The Kailasa temple at Ellora, one of India's greatest architecture treasures, was hewn out of the solid rock of the hillside to form a free-standing temple consisting of a gateway, two storied halls and the main shrine within. Unlike traditional architecture which is built up from its foundation, this temple has been carved downwards. While it adheres to architectural principles with pillars, roofs, windows, doorways and beams, it is in fact a monumental sculpture.
The scale of this sculpture can be gauged human figures. the architectural design of Kailasa temple derives its inspiration from southern india. the shikara, or main temple tower, consists of a pyramid made up of well defined horizontal diminishing tiers crowned by an eight-sided cupola. The pyramid represents the symbolic mountain abode of lord Shiva, mount Kailasa. The different levels are peopled with figures of minor deities, attendants and guardians of the directions.
At the Kailasa temple there is a magnificient representation of Mahishasuramardini: the killing of the asura named Mahisha. In this episode the gods pool their strenght to create a 'super goddess', shown riding on her lion vehicle, to destroy the demon, Mahisha, who appears in this panel with the horns of a bull, while the gods are shown above watching this dramatic episode.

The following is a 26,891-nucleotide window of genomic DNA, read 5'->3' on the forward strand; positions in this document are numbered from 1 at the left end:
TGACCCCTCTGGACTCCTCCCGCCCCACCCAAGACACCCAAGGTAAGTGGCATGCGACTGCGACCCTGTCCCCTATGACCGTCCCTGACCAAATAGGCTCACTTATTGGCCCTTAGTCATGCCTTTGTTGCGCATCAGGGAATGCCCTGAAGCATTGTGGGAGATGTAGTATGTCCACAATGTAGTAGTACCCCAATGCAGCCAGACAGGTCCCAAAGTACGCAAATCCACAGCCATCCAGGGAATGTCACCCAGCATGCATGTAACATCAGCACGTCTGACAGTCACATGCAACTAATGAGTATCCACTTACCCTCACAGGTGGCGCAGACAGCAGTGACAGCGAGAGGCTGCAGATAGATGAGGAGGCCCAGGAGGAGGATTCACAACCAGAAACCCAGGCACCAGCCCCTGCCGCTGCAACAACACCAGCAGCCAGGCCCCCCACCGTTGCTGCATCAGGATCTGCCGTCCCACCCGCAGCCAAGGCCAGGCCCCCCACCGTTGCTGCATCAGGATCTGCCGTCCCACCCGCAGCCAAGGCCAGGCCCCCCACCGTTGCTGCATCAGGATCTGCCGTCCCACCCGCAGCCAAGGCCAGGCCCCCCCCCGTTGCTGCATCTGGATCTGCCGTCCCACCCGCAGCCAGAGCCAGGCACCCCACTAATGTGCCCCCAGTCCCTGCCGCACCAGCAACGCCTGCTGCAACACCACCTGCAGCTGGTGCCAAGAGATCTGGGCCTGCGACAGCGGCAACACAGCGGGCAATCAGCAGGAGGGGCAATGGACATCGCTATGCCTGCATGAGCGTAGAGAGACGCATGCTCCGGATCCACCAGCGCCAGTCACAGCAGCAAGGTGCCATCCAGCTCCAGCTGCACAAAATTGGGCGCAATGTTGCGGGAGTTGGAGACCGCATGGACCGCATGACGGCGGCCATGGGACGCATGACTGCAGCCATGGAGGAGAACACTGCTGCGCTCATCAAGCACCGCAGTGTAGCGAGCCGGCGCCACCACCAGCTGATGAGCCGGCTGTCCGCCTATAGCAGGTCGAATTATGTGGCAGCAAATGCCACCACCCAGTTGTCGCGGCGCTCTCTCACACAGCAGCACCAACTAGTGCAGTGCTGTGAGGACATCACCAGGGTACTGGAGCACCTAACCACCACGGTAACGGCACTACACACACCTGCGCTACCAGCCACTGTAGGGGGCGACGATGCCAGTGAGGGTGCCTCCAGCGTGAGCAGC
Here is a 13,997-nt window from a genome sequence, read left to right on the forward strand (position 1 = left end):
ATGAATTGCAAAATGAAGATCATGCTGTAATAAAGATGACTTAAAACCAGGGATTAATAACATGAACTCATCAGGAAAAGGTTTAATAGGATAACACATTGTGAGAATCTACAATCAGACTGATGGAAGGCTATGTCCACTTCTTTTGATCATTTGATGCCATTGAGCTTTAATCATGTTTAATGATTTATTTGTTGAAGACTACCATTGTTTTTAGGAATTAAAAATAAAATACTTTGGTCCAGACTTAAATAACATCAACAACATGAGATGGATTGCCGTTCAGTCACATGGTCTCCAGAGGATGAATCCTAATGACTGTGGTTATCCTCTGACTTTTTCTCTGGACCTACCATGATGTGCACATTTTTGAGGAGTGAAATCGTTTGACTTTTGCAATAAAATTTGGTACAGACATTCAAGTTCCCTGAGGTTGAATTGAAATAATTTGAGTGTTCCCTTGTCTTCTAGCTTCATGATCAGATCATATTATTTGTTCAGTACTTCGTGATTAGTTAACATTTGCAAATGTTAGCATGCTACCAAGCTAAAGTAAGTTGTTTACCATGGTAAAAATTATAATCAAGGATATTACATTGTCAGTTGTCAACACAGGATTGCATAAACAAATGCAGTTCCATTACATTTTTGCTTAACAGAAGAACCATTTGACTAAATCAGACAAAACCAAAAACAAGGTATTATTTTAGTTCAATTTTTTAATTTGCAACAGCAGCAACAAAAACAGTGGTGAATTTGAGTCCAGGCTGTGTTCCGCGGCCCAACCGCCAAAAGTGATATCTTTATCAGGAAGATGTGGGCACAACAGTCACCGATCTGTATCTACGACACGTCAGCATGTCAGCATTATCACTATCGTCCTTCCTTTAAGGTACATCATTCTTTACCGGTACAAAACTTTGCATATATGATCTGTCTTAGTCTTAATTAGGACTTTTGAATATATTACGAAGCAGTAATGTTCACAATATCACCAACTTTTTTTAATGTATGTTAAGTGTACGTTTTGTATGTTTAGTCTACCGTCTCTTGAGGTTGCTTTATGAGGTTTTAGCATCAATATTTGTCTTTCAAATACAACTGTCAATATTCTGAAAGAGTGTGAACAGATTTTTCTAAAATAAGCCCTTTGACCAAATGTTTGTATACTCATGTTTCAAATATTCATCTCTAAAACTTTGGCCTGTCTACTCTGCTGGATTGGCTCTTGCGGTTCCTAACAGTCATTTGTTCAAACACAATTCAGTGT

With in the courtyard of the Kailasa temple are free-standing pillars and monolithic elephants. The side walls of the surrounding hillside have also been excavated to form halls. the walls of the main temple illustrate episodes from the Puranas and epics, punctuated by figures of flying celestial couples.
The Kailasa temple is shown as if carried by huge elephant caryatids similar elephants and lions are found on the balcony and parapet walls.